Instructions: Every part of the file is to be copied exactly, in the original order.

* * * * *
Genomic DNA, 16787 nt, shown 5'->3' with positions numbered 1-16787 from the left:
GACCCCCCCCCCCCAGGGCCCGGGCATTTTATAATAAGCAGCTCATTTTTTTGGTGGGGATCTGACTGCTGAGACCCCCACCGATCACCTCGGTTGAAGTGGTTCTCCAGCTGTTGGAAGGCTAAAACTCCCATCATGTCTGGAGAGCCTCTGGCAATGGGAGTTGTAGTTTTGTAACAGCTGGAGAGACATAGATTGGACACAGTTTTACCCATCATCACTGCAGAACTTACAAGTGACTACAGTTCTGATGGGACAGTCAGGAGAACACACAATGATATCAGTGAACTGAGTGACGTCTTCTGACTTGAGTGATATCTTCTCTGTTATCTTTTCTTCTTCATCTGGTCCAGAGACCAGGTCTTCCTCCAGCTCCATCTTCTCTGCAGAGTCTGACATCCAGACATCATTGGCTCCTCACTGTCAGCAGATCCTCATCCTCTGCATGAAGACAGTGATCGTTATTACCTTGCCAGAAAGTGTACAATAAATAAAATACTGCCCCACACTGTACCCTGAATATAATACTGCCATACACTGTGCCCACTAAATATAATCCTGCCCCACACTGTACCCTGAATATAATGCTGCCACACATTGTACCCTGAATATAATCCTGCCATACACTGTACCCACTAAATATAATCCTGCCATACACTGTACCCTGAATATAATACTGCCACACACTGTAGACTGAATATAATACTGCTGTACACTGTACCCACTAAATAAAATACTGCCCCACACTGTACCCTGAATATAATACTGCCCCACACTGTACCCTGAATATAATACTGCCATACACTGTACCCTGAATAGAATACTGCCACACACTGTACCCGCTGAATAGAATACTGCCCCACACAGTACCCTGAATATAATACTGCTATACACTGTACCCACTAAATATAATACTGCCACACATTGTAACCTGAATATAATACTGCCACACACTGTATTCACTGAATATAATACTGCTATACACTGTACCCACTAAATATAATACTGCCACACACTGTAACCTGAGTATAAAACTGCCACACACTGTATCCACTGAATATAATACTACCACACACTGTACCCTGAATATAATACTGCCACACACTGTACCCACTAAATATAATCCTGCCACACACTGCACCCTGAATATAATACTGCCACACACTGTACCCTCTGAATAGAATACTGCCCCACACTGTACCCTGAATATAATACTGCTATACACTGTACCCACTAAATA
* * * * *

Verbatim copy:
Genomic DNA, 16787 nt, shown 5'->3' with positions numbered 1-16787 from the left:
GACCCCCCCCCCCCAGGGCCCGGGCATTTTATAATAAGCAGCTCATTTTTTTGGTGGGGATCTGACTGCTGAGACCCCCACCGATCACCTCGGTTGAAGTGGTTCTCCAGCTGTTGGAAGGCTAAAACTCCCATCATGTCTGGAGAGCCTCTGGCAATGGGAGTTGTAGTTTTGTAACAGCTGGAGAGACATAGATTGGACACAGTTTTACCCATCATCACTGCAGAACTTACAAGTGACTACAGTTCTGATGGGACAGTCAGGAGAACACACAATGATATCAGTGAACTGAGTGACGTCTTCTGACTTGAGTGATATCTTCTCTGTTATCTTTTCTTCTTCATCTGGTCCAGAGACCAGGTCTTCCTCCAGCTCCATCTTCTCTGCAGAGTCTGACATCCAGACATCATTGGCTCCTCACTGTCAGCAGATCCTCATCCTCTGCATGAAGACAGTGATCGTTATTACCTTGCCAGAAAGTGTACAATAAATAAAATACTGCCCCACACTGTACCCTGAATATAATACTGCCATACACTGTGCCCACTAAATATAATCCTGCCCCACACTGTACCCTGAATATAATGCTGCCACACATTGTACCCTGAATATAATCCTGCCATACACTGTACCCACTAAATATAATCCTGCCATACACTGTACCCTGAATATAATACTGCCACACACTGTAGACTGAATATAATACTGCTGTACACTGTACCCACTAAATAAAATACTGCCCCACACTGTACCCTGAATATAATACTGCCCCACACTGTACCCTGAATATAATACTGCCATACACTGTACCCTGAATAGAATACTGCCACACACTGTACCCGCTGAATAGAATACTGCCCCACACAGTACCCTGAATATAATACTGCTATACACTGTACCCACTAAATATAATACTGCCACACATTGTAACCTGAATATAATACTGCCACACACTGTATTCACTGAATATAATACTGCTATACACTGTACCCACTAAATATAATACTGCCACACACTGTAACCTGAGTATAAAACTGCCACACACTGTATCCACTGAATATAATACTACCACACACTGTACCCTGAATATAATACTGCCACACACTGTACCCACTAAATATAATCCTGCCACACACTGCACCCTGAATATAATACTGCCACACACTGTACCCTCTGAATAGAATACTGCCCCACACTGTACCCTGAATATAATACTGCTATACACTGTACCCACTAAATA